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Rev. David Kirk, founder of Harlem’s Emmaus House, a community for the homeless, remembered

By: Luke Gilman | Other Posts by
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The NY Times had a rather remarkable obituary for Rev. David Kirk, a community leader who established Emmaus House in Harlem. Excerpt below. Audio available from NPR’s All Things Considered in Remembrances: Rev. Kirk, A Leader of Aid for the Poor.

Father Kirk, for decades a presence in the civil rights and antiwar movements, established Emmaus House in the mid-1960s on East 116th Street. It was conceived not as a shelter but as a community for the city’s homeless men and women and was modeled on the Emmaus movement, begun in France after World War II to aid the poor.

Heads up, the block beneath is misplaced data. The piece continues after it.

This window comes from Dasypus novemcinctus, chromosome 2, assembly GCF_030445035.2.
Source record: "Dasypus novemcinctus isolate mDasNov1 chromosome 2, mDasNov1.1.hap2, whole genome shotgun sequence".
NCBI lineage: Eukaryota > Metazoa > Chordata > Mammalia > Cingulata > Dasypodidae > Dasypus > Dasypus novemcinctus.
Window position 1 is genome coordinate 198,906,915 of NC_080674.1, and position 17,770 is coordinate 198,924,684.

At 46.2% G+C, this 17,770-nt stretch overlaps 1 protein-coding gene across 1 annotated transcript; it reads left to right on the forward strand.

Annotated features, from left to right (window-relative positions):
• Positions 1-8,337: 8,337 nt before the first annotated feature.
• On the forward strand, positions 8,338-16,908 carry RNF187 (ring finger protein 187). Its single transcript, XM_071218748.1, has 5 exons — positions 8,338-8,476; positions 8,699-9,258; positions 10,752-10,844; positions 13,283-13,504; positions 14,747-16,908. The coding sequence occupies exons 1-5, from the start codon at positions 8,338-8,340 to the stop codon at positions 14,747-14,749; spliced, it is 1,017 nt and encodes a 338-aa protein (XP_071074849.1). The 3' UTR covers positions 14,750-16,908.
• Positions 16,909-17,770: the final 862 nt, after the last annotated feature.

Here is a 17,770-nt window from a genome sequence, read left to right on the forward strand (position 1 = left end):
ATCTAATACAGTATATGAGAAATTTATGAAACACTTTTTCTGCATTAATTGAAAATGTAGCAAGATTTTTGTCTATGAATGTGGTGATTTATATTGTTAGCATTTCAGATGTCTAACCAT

The Emmaus (pronounced ee-MAY-us) movement takes its name from the story in the book of Luke in which the resurrected Jesus appeared to two disciples on the road from Jerusalem to the town of Emmaus.

Not long after it began, Emmaus House moved to 160 West 120th Street. In the mid-1980s, it moved again, into the former Charles Hotel on Lexington Avenue at 124th Street. The building had long been known as a haven for drug dealers and prostitutes. As Emmaus House, it provided long-term housing to more than 70 people, and its community kitchen served 500 lunches a day.

It also offered a variety of programs, from teaching job skills like woodworking to providing social services for drug addicts and people with AIDS. Each resident was paid the same weekly stipend as Father Kirk: $25.

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Category: of saints & sinners

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